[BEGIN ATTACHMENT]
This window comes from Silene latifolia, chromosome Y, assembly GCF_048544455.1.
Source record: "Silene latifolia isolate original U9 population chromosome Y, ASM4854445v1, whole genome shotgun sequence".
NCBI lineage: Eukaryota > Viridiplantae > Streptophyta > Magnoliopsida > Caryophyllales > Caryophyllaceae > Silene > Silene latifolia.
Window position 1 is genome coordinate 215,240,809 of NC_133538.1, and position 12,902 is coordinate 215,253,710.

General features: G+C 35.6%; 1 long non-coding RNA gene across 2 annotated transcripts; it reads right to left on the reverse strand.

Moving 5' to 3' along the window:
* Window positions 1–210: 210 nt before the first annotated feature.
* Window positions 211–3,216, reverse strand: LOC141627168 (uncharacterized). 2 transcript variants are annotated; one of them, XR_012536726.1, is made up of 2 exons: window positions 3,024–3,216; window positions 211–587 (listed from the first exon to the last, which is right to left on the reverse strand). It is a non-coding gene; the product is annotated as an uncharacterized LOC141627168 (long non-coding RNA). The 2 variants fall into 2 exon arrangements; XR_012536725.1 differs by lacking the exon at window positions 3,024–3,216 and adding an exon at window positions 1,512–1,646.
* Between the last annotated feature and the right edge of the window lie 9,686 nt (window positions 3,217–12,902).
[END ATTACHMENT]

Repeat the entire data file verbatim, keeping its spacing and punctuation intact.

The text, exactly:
This window comes from Silene latifolia, chromosome Y, assembly GCF_048544455.1.
Source record: "Silene latifolia isolate original U9 population chromosome Y, ASM4854445v1, whole genome shotgun sequence".
NCBI lineage: Eukaryota > Viridiplantae > Streptophyta > Magnoliopsida > Caryophyllales > Caryophyllaceae > Silene > Silene latifolia.
Window position 1 is genome coordinate 215,240,809 of NC_133538.1, and position 12,902 is coordinate 215,253,710.

General features: G+C 35.6%; 1 long non-coding RNA gene across 2 annotated transcripts; it reads right to left on the reverse strand.

Moving 5' to 3' along the window:
* Window positions 1–210: 210 nt before the first annotated feature.
* Window positions 211–3,216, reverse strand: LOC141627168 (uncharacterized). 2 transcript variants are annotated; one of them, XR_012536726.1, is made up of 2 exons: window positions 3,024–3,216; window positions 211–587 (listed from the first exon to the last, which is right to left on the reverse strand). It is a non-coding gene; the product is annotated as an uncharacterized LOC141627168 (long non-coding RNA). The 2 variants fall into 2 exon arrangements; XR_012536725.1 differs by lacking the exon at window positions 3,024–3,216 and adding an exon at window positions 1,512–1,646.
* Between the last annotated feature and the right edge of the window lie 9,686 nt (window positions 3,217–12,902).